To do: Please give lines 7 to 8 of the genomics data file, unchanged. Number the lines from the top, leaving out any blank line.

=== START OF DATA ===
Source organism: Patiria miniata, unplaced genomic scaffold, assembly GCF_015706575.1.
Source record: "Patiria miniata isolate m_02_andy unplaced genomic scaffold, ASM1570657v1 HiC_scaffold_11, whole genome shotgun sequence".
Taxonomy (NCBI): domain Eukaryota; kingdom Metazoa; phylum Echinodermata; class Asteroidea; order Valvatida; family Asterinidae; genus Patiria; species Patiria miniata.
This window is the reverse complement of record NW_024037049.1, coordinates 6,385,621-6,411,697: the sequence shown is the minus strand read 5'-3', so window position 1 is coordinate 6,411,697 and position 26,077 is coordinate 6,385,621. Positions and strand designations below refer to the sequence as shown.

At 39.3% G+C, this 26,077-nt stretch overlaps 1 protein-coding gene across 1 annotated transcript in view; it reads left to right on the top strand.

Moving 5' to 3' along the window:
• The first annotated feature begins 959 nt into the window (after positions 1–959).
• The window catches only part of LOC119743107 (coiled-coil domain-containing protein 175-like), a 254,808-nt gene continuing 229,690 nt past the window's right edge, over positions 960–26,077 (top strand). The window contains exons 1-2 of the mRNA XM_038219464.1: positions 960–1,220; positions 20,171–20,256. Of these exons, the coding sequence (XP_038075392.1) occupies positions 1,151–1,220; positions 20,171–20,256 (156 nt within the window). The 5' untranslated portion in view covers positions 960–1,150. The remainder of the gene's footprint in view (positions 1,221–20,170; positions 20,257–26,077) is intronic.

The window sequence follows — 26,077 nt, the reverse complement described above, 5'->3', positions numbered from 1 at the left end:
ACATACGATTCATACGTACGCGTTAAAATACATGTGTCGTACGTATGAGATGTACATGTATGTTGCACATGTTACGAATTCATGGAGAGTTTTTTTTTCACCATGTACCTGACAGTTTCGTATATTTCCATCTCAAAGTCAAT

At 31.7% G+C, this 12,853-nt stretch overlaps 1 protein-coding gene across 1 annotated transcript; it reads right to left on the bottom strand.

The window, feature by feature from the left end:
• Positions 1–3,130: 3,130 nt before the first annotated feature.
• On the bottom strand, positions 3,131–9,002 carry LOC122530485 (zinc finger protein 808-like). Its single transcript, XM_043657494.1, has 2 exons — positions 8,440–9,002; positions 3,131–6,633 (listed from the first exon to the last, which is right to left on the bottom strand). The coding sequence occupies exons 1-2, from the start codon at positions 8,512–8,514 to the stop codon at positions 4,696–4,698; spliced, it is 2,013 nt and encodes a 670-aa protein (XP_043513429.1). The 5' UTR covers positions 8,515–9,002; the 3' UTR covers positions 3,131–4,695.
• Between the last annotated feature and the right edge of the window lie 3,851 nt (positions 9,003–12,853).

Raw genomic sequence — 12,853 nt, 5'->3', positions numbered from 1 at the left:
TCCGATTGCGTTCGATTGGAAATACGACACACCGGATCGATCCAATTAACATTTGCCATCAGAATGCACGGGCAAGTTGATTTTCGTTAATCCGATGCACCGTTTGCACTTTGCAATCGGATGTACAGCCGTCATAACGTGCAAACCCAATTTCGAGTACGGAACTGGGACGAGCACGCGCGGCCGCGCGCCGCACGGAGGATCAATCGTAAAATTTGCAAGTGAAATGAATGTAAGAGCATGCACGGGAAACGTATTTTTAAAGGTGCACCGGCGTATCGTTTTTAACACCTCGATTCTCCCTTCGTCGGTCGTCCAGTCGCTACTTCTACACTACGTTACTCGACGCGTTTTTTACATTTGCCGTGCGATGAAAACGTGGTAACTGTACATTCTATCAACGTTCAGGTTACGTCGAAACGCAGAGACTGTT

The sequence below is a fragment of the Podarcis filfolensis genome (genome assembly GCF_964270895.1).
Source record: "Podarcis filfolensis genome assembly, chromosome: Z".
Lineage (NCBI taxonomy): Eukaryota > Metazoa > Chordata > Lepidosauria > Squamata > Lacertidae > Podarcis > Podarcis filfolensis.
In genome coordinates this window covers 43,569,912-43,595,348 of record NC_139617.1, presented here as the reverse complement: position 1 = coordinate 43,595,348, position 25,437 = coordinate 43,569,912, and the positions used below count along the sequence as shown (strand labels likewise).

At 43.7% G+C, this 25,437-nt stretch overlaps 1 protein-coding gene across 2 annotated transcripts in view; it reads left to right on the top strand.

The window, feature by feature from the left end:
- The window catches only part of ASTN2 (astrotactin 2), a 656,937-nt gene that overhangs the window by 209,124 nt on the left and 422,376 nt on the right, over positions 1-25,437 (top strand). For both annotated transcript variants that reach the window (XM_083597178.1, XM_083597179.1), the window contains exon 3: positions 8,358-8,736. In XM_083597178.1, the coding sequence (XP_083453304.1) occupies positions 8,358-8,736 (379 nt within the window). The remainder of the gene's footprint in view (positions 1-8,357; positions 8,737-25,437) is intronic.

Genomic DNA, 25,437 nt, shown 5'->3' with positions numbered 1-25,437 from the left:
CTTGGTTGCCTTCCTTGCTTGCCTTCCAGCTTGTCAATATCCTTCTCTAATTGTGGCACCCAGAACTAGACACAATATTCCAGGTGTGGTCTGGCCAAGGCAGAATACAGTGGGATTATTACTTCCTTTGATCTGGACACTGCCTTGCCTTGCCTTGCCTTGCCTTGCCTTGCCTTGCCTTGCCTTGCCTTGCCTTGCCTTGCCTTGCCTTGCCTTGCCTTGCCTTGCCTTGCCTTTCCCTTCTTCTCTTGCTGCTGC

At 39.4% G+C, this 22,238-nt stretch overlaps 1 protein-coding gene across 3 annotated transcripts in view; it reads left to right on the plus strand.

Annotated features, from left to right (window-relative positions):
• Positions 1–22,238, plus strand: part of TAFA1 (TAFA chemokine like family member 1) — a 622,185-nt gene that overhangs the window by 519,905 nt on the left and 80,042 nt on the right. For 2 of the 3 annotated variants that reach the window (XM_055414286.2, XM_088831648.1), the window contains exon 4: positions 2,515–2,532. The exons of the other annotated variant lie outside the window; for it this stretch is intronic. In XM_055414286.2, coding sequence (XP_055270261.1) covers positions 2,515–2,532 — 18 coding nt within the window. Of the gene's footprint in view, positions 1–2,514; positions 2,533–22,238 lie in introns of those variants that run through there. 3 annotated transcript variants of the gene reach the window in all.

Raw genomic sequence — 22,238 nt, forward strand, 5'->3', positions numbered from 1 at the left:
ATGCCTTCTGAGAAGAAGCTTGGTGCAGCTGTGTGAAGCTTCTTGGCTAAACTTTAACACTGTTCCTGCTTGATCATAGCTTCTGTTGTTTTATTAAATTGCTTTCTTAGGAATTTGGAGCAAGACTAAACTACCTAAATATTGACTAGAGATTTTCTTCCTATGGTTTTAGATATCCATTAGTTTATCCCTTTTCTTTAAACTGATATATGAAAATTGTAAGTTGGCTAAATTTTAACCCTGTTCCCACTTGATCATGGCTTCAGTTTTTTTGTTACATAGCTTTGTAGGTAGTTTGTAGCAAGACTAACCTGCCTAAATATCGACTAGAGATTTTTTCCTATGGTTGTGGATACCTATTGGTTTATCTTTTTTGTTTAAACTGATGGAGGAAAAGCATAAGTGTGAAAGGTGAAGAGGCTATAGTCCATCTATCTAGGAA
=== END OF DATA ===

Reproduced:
• The first annotated feature begins 959 nt into the window (after positions 1–959).
• The window catches only part of LOC119743107 (coiled-coil domain-containing protein 175-like), a 254,808-nt gene continuing 229,690 nt past the window's right edge, over positions 960–26,077 (top strand). The window contains exons 1-2 of the mRNA XM_038219464.1: positions 960–1,220; positions 20,171–20,256. Of these exons, the coding sequence (XP_038075392.1) occupies positions 1,151–1,220; positions 20,171–20,256 (156 nt within the window). The 5' untranslated portion in view covers positions 960–1,150. The remainder of the gene's footprint in view (positions 1,221–20,170; positions 20,257–26,077) is intronic.